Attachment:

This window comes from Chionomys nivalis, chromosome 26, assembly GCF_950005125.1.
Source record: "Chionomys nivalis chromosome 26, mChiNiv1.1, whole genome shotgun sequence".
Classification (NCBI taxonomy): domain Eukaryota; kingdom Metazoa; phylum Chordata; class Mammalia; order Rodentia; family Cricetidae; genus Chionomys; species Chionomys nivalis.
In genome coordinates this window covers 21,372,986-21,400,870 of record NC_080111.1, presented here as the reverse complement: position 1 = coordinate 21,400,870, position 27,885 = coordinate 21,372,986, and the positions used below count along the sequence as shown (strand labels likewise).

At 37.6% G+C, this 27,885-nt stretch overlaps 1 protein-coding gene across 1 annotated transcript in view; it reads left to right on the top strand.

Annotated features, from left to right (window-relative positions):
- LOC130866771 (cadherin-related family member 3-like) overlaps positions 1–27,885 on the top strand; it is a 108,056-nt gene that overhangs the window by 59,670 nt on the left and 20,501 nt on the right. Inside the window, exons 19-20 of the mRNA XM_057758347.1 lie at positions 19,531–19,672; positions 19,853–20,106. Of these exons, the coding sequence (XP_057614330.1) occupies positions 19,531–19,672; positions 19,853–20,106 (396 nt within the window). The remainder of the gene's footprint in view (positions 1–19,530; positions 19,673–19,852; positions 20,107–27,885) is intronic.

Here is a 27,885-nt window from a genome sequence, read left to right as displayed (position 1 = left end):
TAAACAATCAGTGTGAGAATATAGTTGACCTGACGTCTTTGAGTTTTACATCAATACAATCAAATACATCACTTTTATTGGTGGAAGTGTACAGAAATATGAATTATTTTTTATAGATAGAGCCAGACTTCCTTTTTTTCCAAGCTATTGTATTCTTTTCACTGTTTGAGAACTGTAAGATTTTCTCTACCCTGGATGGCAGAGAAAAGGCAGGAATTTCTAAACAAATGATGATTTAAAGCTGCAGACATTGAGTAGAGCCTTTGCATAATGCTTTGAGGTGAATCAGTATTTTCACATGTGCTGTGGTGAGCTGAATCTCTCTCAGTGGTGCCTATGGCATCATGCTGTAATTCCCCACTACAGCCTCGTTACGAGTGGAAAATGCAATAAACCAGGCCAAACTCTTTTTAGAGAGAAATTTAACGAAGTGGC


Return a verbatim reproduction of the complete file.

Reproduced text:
This window comes from Chionomys nivalis, chromosome 26, assembly GCF_950005125.1.
Source record: "Chionomys nivalis chromosome 26, mChiNiv1.1, whole genome shotgun sequence".
Classification (NCBI taxonomy): domain Eukaryota; kingdom Metazoa; phylum Chordata; class Mammalia; order Rodentia; family Cricetidae; genus Chionomys; species Chionomys nivalis.
In genome coordinates this window covers 21,372,986-21,400,870 of record NC_080111.1, presented here as the reverse complement: position 1 = coordinate 21,400,870, position 27,885 = coordinate 21,372,986, and the positions used below count along the sequence as shown (strand labels likewise).

At 37.6% G+C, this 27,885-nt stretch overlaps 1 protein-coding gene across 1 annotated transcript in view; it reads left to right on the top strand.

Annotated features, from left to right (window-relative positions):
- LOC130866771 (cadherin-related family member 3-like) overlaps positions 1–27,885 on the top strand; it is a 108,056-nt gene that overhangs the window by 59,670 nt on the left and 20,501 nt on the right. Inside the window, exons 19-20 of the mRNA XM_057758347.1 lie at positions 19,531–19,672; positions 19,853–20,106. Of these exons, the coding sequence (XP_057614330.1) occupies positions 19,531–19,672; positions 19,853–20,106 (396 nt within the window). The remainder of the gene's footprint in view (positions 1–19,530; positions 19,673–19,852; positions 20,107–27,885) is intronic.

Here is a 27,885-nt window from a genome sequence, read left to right as displayed (position 1 = left end):
TAAACAATCAGTGTGAGAATATAGTTGACCTGACGTCTTTGAGTTTTACATCAATACAATCAAATACATCACTTTTATTGGTGGAAGTGTACAGAAATATGAATTATTTTTTATAGATAGAGCCAGACTTCCTTTTTTTCCAAGCTATTGTATTCTTTTCACTGTTTGAGAACTGTAAGATTTTCTCTACCCTGGATGGCAGAGAAAAGGCAGGAATTTCTAAACAAATGATGATTTAAAGCTGCAGACATTGAGTAGAGCCTTTGCATAATGCTTTGAGGTGAATCAGTATTTTCACATGTGCTGTGGTGAGCTGAATCTCTCTCAGTGGTGCCTATGGCATCATGCTGTAATTCCCCACTACAGCCTCGTTACGAGTGGAAAATGCAATAAACCAGGCCAAACTCTTTTTAGAGAGAAATTTAACGAAGTGGC